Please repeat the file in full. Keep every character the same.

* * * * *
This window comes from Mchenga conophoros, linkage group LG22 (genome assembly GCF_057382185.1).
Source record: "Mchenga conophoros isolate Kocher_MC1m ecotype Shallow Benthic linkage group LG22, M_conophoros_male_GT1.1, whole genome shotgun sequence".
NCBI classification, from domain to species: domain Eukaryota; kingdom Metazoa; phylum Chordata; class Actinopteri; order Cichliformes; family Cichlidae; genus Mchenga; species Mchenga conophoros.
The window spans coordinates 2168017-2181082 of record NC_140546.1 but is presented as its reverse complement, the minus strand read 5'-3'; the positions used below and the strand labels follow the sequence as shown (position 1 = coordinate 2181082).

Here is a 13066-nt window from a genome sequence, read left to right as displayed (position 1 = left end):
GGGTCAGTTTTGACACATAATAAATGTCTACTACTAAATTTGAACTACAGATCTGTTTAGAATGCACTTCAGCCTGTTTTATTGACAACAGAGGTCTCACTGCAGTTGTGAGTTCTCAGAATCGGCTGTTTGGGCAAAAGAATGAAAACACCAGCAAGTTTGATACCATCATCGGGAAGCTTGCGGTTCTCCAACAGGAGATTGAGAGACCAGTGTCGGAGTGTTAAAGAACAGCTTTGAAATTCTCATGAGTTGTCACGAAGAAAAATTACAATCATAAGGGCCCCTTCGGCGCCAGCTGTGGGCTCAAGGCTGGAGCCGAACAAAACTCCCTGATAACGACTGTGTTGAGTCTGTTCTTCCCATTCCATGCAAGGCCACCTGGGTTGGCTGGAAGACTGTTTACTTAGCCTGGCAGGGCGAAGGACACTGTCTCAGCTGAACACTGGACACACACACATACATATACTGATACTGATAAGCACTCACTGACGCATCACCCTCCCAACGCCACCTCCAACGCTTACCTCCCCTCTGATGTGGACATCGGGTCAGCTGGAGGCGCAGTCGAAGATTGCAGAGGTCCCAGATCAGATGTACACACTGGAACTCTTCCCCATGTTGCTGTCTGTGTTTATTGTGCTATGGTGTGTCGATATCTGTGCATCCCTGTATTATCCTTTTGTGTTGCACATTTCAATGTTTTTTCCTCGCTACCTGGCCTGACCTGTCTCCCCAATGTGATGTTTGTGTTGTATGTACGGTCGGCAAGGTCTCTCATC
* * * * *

This window comes from Mchenga conophoros, linkage group LG22 (genome assembly GCF_057382185.1).
Source record: "Mchenga conophoros isolate Kocher_MC1m ecotype Shallow Benthic linkage group LG22, M_conophoros_male_GT1.1, whole genome shotgun sequence".
NCBI classification, from domain to species: domain Eukaryota; kingdom Metazoa; phylum Chordata; class Actinopteri; order Cichliformes; family Cichlidae; genus Mchenga; species Mchenga conophoros.
The window spans coordinates 2168017-2181082 of record NC_140546.1 but is presented as its reverse complement, the minus strand read 5'-3'; the positions used below and the strand labels follow the sequence as shown (position 1 = coordinate 2181082).

Here is a 13066-nt window from a genome sequence, read left to right as displayed (position 1 = left end):
GGGTCAGTTTTGACACATAATAAATGTCTACTACTAAATTTGAACTACAGATCTGTTTAGAATGCACTTCAGCCTGTTTTATTGACAACAGAGGTCTCACTGCAGTTGTGAGTTCTCAGAATCGGCTGTTTGGGCAAAAGAATGAAAACACCAGCAAGTTTGATACCATCATCGGGAAGCTTGCGGTTCTCCAACAGGAGATTGAGAGACCAGTGTCGGAGTGTTAAAGAACAGCTTTGAAATTCTCATGAGTTGTCACGAAGAAAAATTACAATCATAAGGGCCCCTTCGGCGCCAGCTGTGGGCTCAAGGCTGGAGCCGAACAAAACTCCCTGATAACGACTGTGTTGAGTCTGTTCTTCCCATTCCATGCAAGGCCACCTGGGTTGGCTGGAAGACTGTTTACTTAGCCTGGCAGGGCGAAGGACACTGTCTCAGCTGAACACTGGACACACACACATACATATACTGATACTGATAAGCACTCACTGACGCATCACCCTCCCAACGCCACCTCCAACGCTTACCTCCCCTCTGATGTGGACATCGGGTCAGCTGGAGGCGCAGTCGAAGATTGCAGAGGTCCCAGATCAGATGTACACACTGGAACTCTTCCCCATGTTGCTGTCTGTGTTTATTGTGCTATGGTGTGTCGATATCTGTGCATCCCTGTATTATCCTTTTGTGTTGCACATTTCAATGTTTTTTCCTCGCTACCTGGCCTGACCTGTCTCCCCAATGTGATGTTTGTGTTGTATGTACGGTCGGCAAGGTCTCTCATC